Devotees of the Holy Cross have won a temporary battle. In a meeting at the sacred site of Las Tres Cruces they managed to get representatives of the SAPASMA to postpone work to build a semi-buried tank to collect drinking water from the southern part of the city, water that will then be distributed to the east and west, that is, upper and lower parts.
Oral history indicates that the first tribes that inhabited old San Miguel communicated with others through smoke signals at the top of Cerro de las Tres Cruces. Then, according to Efrén Sanabria, a devotee of the Holy Cross of the Guadiana neighborhood, the terror legends began so the ancestors decided to place three crosses on top of the mountain, on a mound the faithful indicate is recognized as an archaeological site by the National Institute of Anthropology and History or INAH.
In order for a 500 cubic meter capacity water container to be possible, SAPASMA destroyed a staircase that was part of the ancestral and ritual path of the Catholic faithful, by which they ascended to pay homage to the Holy Cross and transfer it to the temple of Guadiana. The devotees also indicate that the area within a radius of 20 meters, was donated to them for their rituals, in a verbal agreement. Now the area is not being respected, being reduced by five meters so the tank would touch part of their ancestral ritual area.
Without notice, the machines began working on Fri., Oct. 9, but the faithful managed to stop the work until meeting with SAPASMA representatives.
The meeting took place on Oct. 12 at the site in question, beginning and ending with a prayer and praise to God. Meeting organizers asked attendees and SAPASMA representatives for respect.
Francisco Jiménez, director of SAPASMA, explained that the tank project is intended to provide water to the city’s growing population by drilling six wells (in addition to one that is already in experimental tests) in the banks from the Ignacio Allende Dam, which comprise the communities of San Marcos, Flores, Pantoja, and Mirador. Through hydraulic networks, the water will be taken to the mountain and then distributed. SAPASMA assures that according to studies, there was no better location for this purpose than at the foot of the Holy Cross. It has a budget of 150 million pesos for the series of seven wells, hydraulic network and tank.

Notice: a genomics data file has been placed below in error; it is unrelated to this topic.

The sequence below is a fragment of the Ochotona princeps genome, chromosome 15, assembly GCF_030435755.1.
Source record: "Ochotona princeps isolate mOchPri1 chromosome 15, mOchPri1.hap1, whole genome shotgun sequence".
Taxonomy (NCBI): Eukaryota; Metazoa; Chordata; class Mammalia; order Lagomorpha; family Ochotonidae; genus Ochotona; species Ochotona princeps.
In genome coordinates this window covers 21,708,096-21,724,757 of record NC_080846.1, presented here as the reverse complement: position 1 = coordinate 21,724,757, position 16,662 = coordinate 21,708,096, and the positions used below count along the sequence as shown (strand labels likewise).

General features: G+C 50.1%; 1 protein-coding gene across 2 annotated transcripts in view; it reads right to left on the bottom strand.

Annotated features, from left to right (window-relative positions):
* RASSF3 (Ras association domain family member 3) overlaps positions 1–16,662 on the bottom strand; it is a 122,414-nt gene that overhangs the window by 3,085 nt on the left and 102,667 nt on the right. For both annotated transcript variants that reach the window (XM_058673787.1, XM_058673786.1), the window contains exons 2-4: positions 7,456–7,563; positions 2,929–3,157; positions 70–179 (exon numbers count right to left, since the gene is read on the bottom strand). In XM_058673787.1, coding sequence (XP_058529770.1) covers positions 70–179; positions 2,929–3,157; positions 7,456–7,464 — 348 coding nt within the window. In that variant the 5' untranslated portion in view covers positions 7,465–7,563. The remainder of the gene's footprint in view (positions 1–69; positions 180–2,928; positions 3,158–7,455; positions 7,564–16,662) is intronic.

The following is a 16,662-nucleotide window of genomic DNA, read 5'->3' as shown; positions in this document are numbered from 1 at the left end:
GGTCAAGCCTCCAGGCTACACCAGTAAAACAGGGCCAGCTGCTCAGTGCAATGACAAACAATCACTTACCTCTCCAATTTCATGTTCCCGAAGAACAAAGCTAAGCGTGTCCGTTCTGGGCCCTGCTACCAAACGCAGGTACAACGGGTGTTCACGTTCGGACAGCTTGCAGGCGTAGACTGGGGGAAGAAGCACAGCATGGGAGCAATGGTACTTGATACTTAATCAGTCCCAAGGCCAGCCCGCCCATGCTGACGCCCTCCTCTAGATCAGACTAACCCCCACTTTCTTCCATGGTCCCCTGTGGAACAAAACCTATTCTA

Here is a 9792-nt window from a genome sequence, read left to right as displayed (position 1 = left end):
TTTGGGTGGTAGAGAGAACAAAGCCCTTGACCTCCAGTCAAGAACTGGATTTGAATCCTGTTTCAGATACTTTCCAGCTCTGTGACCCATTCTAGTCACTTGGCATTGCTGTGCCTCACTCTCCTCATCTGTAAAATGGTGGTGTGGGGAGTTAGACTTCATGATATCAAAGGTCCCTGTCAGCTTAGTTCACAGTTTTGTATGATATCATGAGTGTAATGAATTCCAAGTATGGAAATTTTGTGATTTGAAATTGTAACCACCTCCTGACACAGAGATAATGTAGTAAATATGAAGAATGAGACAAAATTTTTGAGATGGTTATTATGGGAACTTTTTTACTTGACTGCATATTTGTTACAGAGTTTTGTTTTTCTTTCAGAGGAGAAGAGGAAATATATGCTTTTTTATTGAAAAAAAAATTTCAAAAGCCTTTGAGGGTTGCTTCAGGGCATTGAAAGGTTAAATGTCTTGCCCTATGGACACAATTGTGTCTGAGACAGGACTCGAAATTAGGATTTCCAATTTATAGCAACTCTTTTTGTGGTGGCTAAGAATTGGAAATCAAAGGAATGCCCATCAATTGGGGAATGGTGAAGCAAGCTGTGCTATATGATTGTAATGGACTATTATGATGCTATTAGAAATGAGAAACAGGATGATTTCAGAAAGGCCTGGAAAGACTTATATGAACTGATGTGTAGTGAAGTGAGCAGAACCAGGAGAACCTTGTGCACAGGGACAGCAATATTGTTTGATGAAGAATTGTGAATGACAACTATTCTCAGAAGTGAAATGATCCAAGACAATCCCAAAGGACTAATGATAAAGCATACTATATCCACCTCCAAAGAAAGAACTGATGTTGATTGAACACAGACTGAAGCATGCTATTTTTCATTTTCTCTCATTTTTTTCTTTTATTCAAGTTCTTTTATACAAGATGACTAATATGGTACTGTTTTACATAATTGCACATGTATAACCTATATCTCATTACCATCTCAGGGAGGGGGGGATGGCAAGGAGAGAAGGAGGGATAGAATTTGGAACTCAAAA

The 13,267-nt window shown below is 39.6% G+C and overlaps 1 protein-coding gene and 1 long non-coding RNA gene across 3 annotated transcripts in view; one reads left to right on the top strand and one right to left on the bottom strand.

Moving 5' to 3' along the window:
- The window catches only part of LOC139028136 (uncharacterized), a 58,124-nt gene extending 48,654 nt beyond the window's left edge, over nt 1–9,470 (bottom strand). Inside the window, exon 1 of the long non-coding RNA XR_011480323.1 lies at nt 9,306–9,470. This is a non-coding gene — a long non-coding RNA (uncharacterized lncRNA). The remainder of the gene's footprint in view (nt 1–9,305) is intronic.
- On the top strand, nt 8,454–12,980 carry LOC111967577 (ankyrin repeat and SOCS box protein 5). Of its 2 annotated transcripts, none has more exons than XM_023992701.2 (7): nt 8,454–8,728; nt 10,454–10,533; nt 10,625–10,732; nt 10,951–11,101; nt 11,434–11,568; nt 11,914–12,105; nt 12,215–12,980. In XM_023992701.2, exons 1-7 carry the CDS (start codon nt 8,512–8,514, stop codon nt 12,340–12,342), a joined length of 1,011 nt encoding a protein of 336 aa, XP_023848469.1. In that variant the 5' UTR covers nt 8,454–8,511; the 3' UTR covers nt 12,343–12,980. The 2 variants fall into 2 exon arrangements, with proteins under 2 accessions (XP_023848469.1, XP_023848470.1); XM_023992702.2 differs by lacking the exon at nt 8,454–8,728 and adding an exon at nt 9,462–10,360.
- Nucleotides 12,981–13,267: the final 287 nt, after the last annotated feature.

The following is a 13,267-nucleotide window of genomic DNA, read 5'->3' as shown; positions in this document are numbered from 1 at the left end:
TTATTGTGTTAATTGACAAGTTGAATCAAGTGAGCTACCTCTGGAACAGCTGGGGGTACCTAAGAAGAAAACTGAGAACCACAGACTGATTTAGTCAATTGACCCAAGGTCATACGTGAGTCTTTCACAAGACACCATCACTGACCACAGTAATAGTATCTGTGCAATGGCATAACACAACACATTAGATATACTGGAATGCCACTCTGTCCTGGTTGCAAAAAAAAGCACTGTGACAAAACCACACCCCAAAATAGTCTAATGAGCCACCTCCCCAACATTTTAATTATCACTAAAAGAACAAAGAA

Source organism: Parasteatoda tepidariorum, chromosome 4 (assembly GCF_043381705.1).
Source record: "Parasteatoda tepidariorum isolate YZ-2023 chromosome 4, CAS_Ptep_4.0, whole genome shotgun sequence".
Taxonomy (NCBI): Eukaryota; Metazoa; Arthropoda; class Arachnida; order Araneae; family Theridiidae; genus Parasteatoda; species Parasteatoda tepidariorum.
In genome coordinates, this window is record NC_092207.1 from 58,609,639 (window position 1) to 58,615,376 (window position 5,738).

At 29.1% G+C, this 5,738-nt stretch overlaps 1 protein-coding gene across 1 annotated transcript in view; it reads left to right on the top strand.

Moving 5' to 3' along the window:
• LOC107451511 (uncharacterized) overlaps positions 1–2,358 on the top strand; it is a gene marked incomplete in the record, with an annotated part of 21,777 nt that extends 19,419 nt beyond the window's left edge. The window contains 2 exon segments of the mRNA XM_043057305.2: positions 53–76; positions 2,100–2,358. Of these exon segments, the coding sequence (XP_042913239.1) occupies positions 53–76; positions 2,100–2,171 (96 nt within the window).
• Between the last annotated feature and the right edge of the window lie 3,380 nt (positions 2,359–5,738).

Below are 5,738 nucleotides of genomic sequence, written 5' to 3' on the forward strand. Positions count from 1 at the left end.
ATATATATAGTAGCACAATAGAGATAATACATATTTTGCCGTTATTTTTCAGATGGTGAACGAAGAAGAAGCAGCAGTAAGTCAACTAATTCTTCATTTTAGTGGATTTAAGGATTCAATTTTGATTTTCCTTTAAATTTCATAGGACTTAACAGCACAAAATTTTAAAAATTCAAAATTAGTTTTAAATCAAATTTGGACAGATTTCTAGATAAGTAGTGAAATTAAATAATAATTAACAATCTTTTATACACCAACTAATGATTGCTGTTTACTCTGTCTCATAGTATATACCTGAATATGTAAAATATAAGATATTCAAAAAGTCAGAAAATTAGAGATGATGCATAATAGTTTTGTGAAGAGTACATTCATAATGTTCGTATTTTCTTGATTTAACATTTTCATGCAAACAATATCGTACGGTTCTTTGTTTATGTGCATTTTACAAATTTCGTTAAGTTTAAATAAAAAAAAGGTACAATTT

At the meeting, the mayordomos, as the heads of festivities in rural communities and neighborhoods are known, already had a series of questions and requirements, among which they requested federal or state authorizations, which SAPASMA does not have. The agency’s treasurer, Juan Antonio Jaramillo, assured that there are a number of projects in the works, and this one does not require those authorizations. The most relevant one for those concerned is authorization from INAH since it is a ritual and archaeological site. SAPASMA secretary Cristóbal Franyuti indicated that such an authorization would be required only if it is a federally protected site and they will investigate if it has been declared an archaeological site.
Devotees requested that the water agency commit to stopping the project until working groups are set up and proper modifications are made to the project. There was also a question and answer session in which an attendee questioned whether businessmen from León with a housing development project in the area would be contributing to the project, to which the agency responded that only San Miguel resources are being used, and the project is not related to development, but for the benefit of San Miguel residents.
The meetings will continue between SAPASMA and a group of 20 mayordomías, and will be held in the Guadiana temple.